NATO to Enforce No-Fly Zone as Libyan Rebels Seek Anti-Tank Weapons
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JIM LEHRER: The international campaign of airstrikes extended deep into Libya today. French warplanes claimed a kill in the no-fly zone. They also raided far south of Tripoli to disrupt the flow of mercenaries to the government side. Elsewhere, rebels reported gains in the embattled port of Misrata, killing 30 government snipers.
John Ray of Independent Television News is in Tripoli and reports on the day’s events.
JOHN RAY: It was the French who flew the first missions over Libya at the weekend, and now it is a French warplane that has destroyed the first Libyan jet to break the no-fly zone.
A military training aircraft was hit by an air-to-ground missile just after it landed near Misrata. The siege of the rebel-held town has been eased today, though not yet lifted. Many of Gadhafi’s tanks that wrought havoc here have been pulled back or destroyed by coalition attacks. But the threat has not yet passed.
Events are hard to verify, but these images, posted to the Internet, appear to show snipers yesterday picking targets. In Tripoli, the bombing has reached a new intensity, the city shaken by a series of explosions in the early morning, leaving fires burning amid the wreckage of an army transport depot.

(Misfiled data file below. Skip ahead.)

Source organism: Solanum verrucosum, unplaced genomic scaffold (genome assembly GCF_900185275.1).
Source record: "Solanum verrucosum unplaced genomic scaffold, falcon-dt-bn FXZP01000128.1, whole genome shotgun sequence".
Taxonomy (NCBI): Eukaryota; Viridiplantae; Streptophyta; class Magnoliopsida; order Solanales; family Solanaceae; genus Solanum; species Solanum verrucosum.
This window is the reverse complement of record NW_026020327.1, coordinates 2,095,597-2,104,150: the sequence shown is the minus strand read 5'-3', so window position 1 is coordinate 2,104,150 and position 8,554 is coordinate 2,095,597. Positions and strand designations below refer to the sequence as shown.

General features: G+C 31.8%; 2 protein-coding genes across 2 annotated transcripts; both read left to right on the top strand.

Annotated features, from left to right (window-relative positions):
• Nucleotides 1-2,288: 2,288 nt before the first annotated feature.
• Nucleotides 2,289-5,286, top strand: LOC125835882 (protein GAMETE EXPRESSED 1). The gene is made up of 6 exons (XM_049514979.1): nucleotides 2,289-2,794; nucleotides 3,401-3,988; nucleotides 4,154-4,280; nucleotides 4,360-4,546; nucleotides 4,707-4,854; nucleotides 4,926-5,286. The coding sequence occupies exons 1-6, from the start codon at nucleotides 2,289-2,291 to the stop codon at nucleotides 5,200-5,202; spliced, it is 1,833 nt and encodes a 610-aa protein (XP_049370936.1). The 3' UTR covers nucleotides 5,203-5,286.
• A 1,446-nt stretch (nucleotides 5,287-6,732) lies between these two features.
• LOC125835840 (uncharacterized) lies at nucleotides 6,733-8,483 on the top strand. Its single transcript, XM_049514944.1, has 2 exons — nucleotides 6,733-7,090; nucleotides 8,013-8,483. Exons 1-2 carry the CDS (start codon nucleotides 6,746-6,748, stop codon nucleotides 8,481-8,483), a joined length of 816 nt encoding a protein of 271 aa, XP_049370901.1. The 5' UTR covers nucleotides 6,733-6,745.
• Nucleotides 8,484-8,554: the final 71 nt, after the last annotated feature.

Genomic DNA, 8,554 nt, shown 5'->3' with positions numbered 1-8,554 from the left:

Pictures from state television seem to show a soldier wounded in the attack. Authorities here say civilians were among the 18 killed — claims impossible to check.
In the capital, there are still displays of loyalty played out in front of the international media.
This looks like it’s part of an increasingly desperate and sometimes bizarre propaganda effort. These people say they’re going to march all the way to Benghazi, even though the route would take them past the fighting in Misrata and across rebel front lines.
A week ago, Gadhafi’s forces were confident of victory. Now, even among his die-hard supporters, five days of bombing have sown the seeds of doubt.
JEFFREY BROWN: In eastern Libya, refugees streamed out of the city of Ajdabiya. They said the situation there is worsening, with no water or power, as Gadhafi’s forces continue shelling the city.
The rebels said they need anti-tank weapons in order to break the siege.
In Washington, a top Pentagon official, Vice Adm. – Adm. William Gortney, said U.S. planes are deliberately passing up targets inside cities.
VICE ADM. WILLIAM GORTNEY, U.S. Joint Staff: The reason that we’re not doing it is because of collateral damage concerns. And so, unless we can find a mechanism to achieve the effect without harming the very people that we’re trying to protect is the challenge there.
That’s hard work. That’s a very, very hard task to do, and we’re trying to do it and those — to the best of our ability.
JIM LEHRER: The French foreign minister, Alain Juppe, said today the air operation may last days or weeks but not months. For now, he said, government attacks on Misrata make it clear that the coalition cannot stop.
ALAIN JUPPE, French foreign minister (through translator): He still has military means on the ground, like cannons. And by bombarding a hospital, it’s a sign that this regime is barbaric and so unacceptable for the international community. So, we will carry on the airstrikes.
JIM LEHRER: Late today, NATO members agreed on taking over the Libya operation. The NATO secretary-general said the alliance was acting to protect Libyan civilians. Turkey had opposed taking that step, but the Turkish foreign minister said today his government’s demands have now been met. He said the U.S. and its partners could hand off the operation in a day or two.